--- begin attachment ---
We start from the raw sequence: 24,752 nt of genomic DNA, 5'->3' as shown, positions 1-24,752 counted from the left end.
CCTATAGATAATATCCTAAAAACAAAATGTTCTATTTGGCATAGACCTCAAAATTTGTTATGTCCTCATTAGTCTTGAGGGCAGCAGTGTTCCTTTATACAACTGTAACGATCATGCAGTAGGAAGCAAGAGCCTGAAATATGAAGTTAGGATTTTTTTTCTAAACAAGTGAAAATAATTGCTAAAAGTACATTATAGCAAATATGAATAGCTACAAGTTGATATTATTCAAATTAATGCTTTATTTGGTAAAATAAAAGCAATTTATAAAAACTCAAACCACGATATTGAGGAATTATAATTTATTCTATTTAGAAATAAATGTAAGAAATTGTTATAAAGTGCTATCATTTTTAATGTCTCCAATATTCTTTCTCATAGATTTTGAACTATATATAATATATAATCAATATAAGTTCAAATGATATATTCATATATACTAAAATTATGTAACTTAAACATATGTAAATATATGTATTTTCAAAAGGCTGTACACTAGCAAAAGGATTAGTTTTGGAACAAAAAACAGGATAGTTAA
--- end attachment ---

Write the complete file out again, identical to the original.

We start from the raw sequence: 24,752 nt of genomic DNA, 5'->3' as shown, positions 1-24,752 counted from the left end.
CCTATAGATAATATCCTAAAAACAAAATGTTCTATTTGGCATAGACCTCAAAATTTGTTATGTCCTCATTAGTCTTGAGGGCAGCAGTGTTCCTTTATACAACTGTAACGATCATGCAGTAGGAAGCAAGAGCCTGAAATATGAAGTTAGGATTTTTTTTCTAAACAAGTGAAAATAATTGCTAAAAGTACATTATAGCAAATATGAATAGCTACAAGTTGATATTATTCAAATTAATGCTTTATTTGGTAAAATAAAAGCAATTTATAAAAACTCAAACCACGATATTGAGGAATTATAATTTATTCTATTTAGAAATAAATGTAAGAAATTGTTATAAAGTGCTATCATTTTTAATGTCTCCAATATTCTTTCTCATAGATTTTGAACTATATATAATATATAATCAATATAAGTTCAAATGATATATTCATATATACTAAAATTATGTAACTTAAACATATGTAAATATATGTATTTTCAAAAGGCTGTACACTAGCAAAAGGATTAGTTTTGGAACAAAAAACAGGATAGTTAA